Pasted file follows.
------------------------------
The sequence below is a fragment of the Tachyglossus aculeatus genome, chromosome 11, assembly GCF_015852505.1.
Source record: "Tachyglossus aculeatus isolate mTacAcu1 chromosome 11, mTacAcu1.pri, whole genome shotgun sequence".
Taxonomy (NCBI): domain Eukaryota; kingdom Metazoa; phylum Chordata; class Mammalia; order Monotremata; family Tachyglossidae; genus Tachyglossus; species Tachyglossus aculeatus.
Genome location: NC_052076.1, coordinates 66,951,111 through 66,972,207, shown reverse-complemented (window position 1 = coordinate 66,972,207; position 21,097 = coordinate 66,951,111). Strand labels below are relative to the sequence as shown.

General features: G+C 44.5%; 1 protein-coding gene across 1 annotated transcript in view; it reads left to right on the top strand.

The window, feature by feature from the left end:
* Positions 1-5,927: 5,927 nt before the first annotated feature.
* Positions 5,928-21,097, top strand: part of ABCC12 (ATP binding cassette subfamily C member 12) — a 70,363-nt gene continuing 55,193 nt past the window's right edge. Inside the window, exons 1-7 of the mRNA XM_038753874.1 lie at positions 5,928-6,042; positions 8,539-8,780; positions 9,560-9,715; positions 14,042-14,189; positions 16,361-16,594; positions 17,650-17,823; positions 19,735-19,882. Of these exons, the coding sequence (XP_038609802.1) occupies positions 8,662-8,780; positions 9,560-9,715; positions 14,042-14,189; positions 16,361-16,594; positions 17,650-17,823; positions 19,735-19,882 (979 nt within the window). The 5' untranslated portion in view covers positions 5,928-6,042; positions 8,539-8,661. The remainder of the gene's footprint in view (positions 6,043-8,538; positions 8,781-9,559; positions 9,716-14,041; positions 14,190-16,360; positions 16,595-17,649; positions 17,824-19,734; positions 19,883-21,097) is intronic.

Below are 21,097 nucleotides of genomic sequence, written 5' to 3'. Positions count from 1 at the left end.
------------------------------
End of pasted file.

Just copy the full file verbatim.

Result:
The sequence below is a fragment of the Tachyglossus aculeatus genome, chromosome 11, assembly GCF_015852505.1.
Source record: "Tachyglossus aculeatus isolate mTacAcu1 chromosome 11, mTacAcu1.pri, whole genome shotgun sequence".
Taxonomy (NCBI): domain Eukaryota; kingdom Metazoa; phylum Chordata; class Mammalia; order Monotremata; family Tachyglossidae; genus Tachyglossus; species Tachyglossus aculeatus.
Genome location: NC_052076.1, coordinates 66,951,111 through 66,972,207, shown reverse-complemented (window position 1 = coordinate 66,972,207; position 21,097 = coordinate 66,951,111). Strand labels below are relative to the sequence as shown.

General features: G+C 44.5%; 1 protein-coding gene across 1 annotated transcript in view; it reads left to right on the top strand.

The window, feature by feature from the left end:
* Positions 1-5,927: 5,927 nt before the first annotated feature.
* Positions 5,928-21,097, top strand: part of ABCC12 (ATP binding cassette subfamily C member 12) — a 70,363-nt gene continuing 55,193 nt past the window's right edge. Inside the window, exons 1-7 of the mRNA XM_038753874.1 lie at positions 5,928-6,042; positions 8,539-8,780; positions 9,560-9,715; positions 14,042-14,189; positions 16,361-16,594; positions 17,650-17,823; positions 19,735-19,882. Of these exons, the coding sequence (XP_038609802.1) occupies positions 8,662-8,780; positions 9,560-9,715; positions 14,042-14,189; positions 16,361-16,594; positions 17,650-17,823; positions 19,735-19,882 (979 nt within the window). The 5' untranslated portion in view covers positions 5,928-6,042; positions 8,539-8,661. The remainder of the gene's footprint in view (positions 6,043-8,538; positions 8,781-9,559; positions 9,716-14,041; positions 14,190-16,360; positions 16,595-17,649; positions 17,824-19,734; positions 19,883-21,097) is intronic.

Below are 21,097 nucleotides of genomic sequence, written 5' to 3'. Positions count from 1 at the left end.